Living with wildlife in their natural habitat is one of life’s great privileges. We have enjoyed that privilege for 35 years here on our two hectare property at Greenbank. After decades, I was convinced we had seen every bird or animal we would ever be likely to see, but I was wrong. This place continues to astonish, and after half a lifetime here I am still able to say “I never know what I’ll see each time I look out the window”.

Our property lies on Crewes Creek, a tributary of Oxley Creek. Along its banks, mature rainforest trees provide deep shade and daytime roosts for owls. Away from the creek, the forest is diverse: mature ironbarks, blue gums, bloodwoods, sugar gums ( Angophora leiocarpa) brush box, swamp mahogany, casuarinas, red ash and callistemons tower over brown laurels, sandpaper figs and a variety of low growing shrubs and grasses. Silk pod vines colonise most of the trees, festooning the crowns with thick glossy leaves.

carpet-python
These male Carpet Pythons fought for nearly 3 weeks in a territorial dispute.
When they chose our front verandah as an arena, I reached for the camera.

koala-remnant-forest
Last year, a friend photographed this Koala near one of our walking tracks.


Over the decades, we have sighted over 140 species of birds. Of these, the most spectacular is the Powerful Owl. It is Australia’s largest owl and is under threat in much of its range from habitat loss. These birds require a territory of 800-1000 hectares, preying on possums, gliders and other smaller animals. Since 1980, we have heard its penetrating call in the evenings and early mornings – a haunting ‘woo-hoo’, repeated at short intervals for up to 15 minutes at a time. In 1995, I photographed one with a decapitated squirrel glider in its talons (see image below). In late 2013, our Powerful Owl experiences culminated in the stunning sight of twin well grown owlets roosting side by side within just metres of the house for six weeks. Their plaintive whistling trills at dusk, begging for food, kept us enthralled.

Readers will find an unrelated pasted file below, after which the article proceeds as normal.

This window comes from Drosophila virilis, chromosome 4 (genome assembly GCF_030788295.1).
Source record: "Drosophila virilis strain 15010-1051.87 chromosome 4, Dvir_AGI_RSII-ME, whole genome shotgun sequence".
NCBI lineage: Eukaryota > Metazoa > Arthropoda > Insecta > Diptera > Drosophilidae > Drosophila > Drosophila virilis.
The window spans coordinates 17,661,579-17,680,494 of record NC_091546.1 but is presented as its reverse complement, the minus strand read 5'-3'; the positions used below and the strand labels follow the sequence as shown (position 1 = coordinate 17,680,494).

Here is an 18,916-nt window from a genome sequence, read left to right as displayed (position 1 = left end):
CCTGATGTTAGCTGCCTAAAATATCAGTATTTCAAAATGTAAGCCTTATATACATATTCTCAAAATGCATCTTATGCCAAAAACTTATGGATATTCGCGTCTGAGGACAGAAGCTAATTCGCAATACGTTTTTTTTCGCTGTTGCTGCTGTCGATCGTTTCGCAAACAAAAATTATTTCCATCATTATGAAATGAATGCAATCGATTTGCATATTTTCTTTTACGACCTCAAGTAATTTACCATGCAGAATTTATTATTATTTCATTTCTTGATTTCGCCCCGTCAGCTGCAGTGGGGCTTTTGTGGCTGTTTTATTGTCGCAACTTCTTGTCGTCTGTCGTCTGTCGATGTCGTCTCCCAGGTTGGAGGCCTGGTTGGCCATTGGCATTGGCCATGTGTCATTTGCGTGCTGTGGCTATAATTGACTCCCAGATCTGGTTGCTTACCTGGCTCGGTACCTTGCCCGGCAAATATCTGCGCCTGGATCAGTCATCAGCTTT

Reptiles flourish here: Lace Monitors, Eastern Water Dragons, Carpet Pythons, Red-bellied Black-snakes, Green Tree Snakes and others. A large python inhabited our ceiling for many years, but when a rival male tried to move into its territory one spring, battle lines were drawn for several weeks. Three times we watched the two in ritual combat, writhing and twining around each other, but never inflicting injury.

Powerful Owl clutching its prey
Australia’s largest owl, the Powerful Owl, clutching its prey.
boobook owl taking up shelter in carport
This Boobook Owl has recently taken up shelter in our carport.


Despite the decline of Koala populations in so many areas, they are still present here, though fewer in number and visible less often. This spring and summer the loud bellowing of a male at night close to the house on several occasions offered some hope that they may re-establish here.

Encroaching development in this area, as elsewhere, is putting increasing pressure on wildlife, making tracts of remnant forest like ours more important than ever. Observation has led us to believe that some birds and animals are moving into this property as a refuge, providing safe breeding habitat and food. I suspect this is why we saw, for the very first time in November 2013, an exquisite Noisy Pitta fossicking in the leaf litter by the house. For several years now, small numbers of Eastern Grey Kangaroos pass through here periodically, a sight we had never seen until then. The wonders continue.

Article by Annette Henderson Land for Wildlife member Greenbank, Logan

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